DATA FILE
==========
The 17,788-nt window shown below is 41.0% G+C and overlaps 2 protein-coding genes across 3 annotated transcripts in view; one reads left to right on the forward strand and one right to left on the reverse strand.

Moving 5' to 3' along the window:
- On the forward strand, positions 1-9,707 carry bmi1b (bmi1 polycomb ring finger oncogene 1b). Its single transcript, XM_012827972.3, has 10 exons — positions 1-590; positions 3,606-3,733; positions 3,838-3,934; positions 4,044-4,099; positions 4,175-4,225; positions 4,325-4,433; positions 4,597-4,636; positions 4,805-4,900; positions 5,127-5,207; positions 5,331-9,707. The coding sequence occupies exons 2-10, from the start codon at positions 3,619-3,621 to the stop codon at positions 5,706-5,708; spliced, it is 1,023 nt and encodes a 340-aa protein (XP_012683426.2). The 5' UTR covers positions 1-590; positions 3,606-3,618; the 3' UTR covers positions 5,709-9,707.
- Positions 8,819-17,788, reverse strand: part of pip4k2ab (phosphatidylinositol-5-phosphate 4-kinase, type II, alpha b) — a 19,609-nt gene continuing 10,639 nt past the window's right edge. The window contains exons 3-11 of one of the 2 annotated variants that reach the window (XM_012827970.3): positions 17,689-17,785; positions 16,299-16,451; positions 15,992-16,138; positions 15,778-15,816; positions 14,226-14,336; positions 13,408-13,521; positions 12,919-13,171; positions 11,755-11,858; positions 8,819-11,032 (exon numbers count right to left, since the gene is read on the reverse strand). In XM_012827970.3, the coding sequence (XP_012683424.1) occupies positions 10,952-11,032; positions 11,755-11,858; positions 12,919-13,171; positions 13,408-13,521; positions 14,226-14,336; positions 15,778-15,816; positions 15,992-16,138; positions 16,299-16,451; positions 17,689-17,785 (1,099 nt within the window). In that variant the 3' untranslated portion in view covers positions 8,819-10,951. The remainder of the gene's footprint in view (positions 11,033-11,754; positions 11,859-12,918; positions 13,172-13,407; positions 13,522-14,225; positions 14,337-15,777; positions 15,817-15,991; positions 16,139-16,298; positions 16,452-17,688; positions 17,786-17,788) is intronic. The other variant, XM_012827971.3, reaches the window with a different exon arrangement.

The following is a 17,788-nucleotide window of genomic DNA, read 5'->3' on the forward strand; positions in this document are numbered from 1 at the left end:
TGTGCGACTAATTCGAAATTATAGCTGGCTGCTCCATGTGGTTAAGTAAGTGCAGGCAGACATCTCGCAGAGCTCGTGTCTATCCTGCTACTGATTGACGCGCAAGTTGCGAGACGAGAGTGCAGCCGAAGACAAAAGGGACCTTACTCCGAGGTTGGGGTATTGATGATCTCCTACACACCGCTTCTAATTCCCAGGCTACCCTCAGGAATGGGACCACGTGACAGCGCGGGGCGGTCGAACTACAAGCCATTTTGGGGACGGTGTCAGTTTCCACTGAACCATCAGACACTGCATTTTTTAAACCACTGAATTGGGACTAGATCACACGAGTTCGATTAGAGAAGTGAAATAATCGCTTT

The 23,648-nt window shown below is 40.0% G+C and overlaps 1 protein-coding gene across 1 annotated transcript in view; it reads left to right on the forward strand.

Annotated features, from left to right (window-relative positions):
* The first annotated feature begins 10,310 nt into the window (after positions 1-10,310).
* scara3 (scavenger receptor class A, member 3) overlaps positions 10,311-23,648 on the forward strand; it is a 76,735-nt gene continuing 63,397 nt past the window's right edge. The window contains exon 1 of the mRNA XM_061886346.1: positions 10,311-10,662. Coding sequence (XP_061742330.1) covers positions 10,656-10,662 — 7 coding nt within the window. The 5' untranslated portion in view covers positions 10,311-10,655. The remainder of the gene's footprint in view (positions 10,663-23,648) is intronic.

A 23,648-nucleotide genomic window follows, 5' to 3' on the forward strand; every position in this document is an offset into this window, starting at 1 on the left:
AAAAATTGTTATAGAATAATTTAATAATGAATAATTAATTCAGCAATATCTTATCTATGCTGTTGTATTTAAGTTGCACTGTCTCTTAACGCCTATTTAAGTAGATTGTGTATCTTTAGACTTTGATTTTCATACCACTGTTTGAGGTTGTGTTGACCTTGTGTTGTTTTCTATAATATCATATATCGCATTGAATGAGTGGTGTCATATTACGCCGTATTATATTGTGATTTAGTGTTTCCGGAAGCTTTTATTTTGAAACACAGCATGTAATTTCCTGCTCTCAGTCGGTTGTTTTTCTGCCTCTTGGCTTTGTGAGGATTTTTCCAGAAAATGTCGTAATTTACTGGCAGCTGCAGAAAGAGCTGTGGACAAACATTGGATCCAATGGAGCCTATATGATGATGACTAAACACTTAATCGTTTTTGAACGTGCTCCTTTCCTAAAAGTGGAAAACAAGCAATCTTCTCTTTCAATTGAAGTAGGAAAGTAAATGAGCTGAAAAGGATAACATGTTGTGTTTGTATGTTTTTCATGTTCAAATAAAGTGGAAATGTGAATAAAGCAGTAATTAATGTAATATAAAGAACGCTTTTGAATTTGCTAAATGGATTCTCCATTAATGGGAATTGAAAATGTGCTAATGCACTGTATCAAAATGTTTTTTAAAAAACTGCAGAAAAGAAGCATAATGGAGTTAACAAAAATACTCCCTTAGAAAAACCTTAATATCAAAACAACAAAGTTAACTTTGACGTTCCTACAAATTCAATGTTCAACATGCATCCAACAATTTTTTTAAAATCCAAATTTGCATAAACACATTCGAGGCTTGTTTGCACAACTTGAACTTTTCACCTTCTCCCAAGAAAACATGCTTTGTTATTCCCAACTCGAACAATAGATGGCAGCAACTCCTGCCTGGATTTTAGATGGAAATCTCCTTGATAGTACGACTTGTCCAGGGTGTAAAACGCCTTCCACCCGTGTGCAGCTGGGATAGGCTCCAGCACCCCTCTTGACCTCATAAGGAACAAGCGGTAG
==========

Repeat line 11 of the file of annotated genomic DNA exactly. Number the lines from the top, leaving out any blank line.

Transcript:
A 23,648-nucleotide genomic window follows, 5' to 3' on the forward strand; every position in this document is an offset into this window, starting at 1 on the left: